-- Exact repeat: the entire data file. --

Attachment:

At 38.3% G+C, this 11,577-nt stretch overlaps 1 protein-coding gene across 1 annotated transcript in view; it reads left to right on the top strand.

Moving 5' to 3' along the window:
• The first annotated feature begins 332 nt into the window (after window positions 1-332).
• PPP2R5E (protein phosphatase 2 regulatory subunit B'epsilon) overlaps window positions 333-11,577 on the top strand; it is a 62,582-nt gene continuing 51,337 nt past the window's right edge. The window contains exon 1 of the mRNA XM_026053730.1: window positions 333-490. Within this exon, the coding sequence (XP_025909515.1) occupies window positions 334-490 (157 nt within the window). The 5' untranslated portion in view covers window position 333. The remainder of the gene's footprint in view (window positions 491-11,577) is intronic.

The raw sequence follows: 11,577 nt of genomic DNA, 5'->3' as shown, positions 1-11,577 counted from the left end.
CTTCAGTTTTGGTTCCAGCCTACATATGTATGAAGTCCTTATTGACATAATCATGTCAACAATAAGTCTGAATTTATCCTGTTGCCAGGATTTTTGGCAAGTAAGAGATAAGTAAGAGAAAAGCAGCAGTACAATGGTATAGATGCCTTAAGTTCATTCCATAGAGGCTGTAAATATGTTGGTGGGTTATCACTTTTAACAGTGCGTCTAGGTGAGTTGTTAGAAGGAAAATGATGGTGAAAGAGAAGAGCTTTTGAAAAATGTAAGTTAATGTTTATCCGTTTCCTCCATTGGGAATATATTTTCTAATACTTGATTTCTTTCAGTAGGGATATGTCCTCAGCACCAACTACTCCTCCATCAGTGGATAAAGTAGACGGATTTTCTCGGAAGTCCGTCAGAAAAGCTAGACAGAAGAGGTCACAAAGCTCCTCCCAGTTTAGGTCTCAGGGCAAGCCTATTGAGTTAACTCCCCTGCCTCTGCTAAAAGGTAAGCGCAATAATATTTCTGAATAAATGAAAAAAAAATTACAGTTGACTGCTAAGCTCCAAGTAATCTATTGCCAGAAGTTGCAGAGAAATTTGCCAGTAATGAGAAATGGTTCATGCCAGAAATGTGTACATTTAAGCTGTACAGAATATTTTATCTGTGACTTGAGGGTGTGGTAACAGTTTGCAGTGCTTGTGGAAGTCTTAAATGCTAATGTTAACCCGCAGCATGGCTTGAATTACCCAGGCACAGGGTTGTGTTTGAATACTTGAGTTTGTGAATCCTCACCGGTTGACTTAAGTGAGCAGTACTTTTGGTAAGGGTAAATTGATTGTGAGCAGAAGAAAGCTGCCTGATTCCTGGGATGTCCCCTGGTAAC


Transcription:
At 38.3% G+C, this 11,577-nt stretch overlaps 1 protein-coding gene across 1 annotated transcript in view; it reads left to right on the top strand.

Moving 5' to 3' along the window:
• The first annotated feature begins 332 nt into the window (after window positions 1-332).
• PPP2R5E (protein phosphatase 2 regulatory subunit B'epsilon) overlaps window positions 333-11,577 on the top strand; it is a 62,582-nt gene continuing 51,337 nt past the window's right edge. The window contains exon 1 of the mRNA XM_026053730.1: window positions 333-490. Within this exon, the coding sequence (XP_025909515.1) occupies window positions 334-490 (157 nt within the window). The 5' untranslated portion in view covers window position 333. The remainder of the gene's footprint in view (window positions 491-11,577) is intronic.

The raw sequence follows: 11,577 nt of genomic DNA, 5'->3' as shown, positions 1-11,577 counted from the left end.
CTTCAGTTTTGGTTCCAGCCTACATATGTATGAAGTCCTTATTGACATAATCATGTCAACAATAAGTCTGAATTTATCCTGTTGCCAGGATTTTTGGCAAGTAAGAGATAAGTAAGAGAAAAGCAGCAGTACAATGGTATAGATGCCTTAAGTTCATTCCATAGAGGCTGTAAATATGTTGGTGGGTTATCACTTTTAACAGTGCGTCTAGGTGAGTTGTTAGAAGGAAAATGATGGTGAAAGAGAAGAGCTTTTGAAAAATGTAAGTTAATGTTTATCCGTTTCCTCCATTGGGAATATATTTTCTAATACTTGATTTCTTTCAGTAGGGATATGTCCTCAGCACCAACTACTCCTCCATCAGTGGATAAAGTAGACGGATTTTCTCGGAAGTCCGTCAGAAAAGCTAGACAGAAGAGGTCACAAAGCTCCTCCCAGTTTAGGTCTCAGGGCAAGCCTATTGAGTTAACTCCCCTGCCTCTGCTAAAAGGTAAGCGCAATAATATTTCTGAATAAATGAAAAAAAAATTACAGTTGACTGCTAAGCTCCAAGTAATCTATTGCCAGAAGTTGCAGAGAAATTTGCCAGTAATGAGAAATGGTTCATGCCAGAAATGTGTACATTTAAGCTGTACAGAATATTTTATCTGTGACTTGAGGGTGTGGTAACAGTTTGCAGTGCTTGTGGAAGTCTTAAATGCTAATGTTAACCCGCAGCATGGCTTGAATTACCCAGGCACAGGGTTGTGTTTGAATACTTGAGTTTGTGAATCCTCACCGGTTGACTTAAGTGAGCAGTACTTTTGGTAAGGGTAAATTGATTGTGAGCAGAAGAAAGCTGCCTGATTCCTGGGATGTCCCCTGGTAAC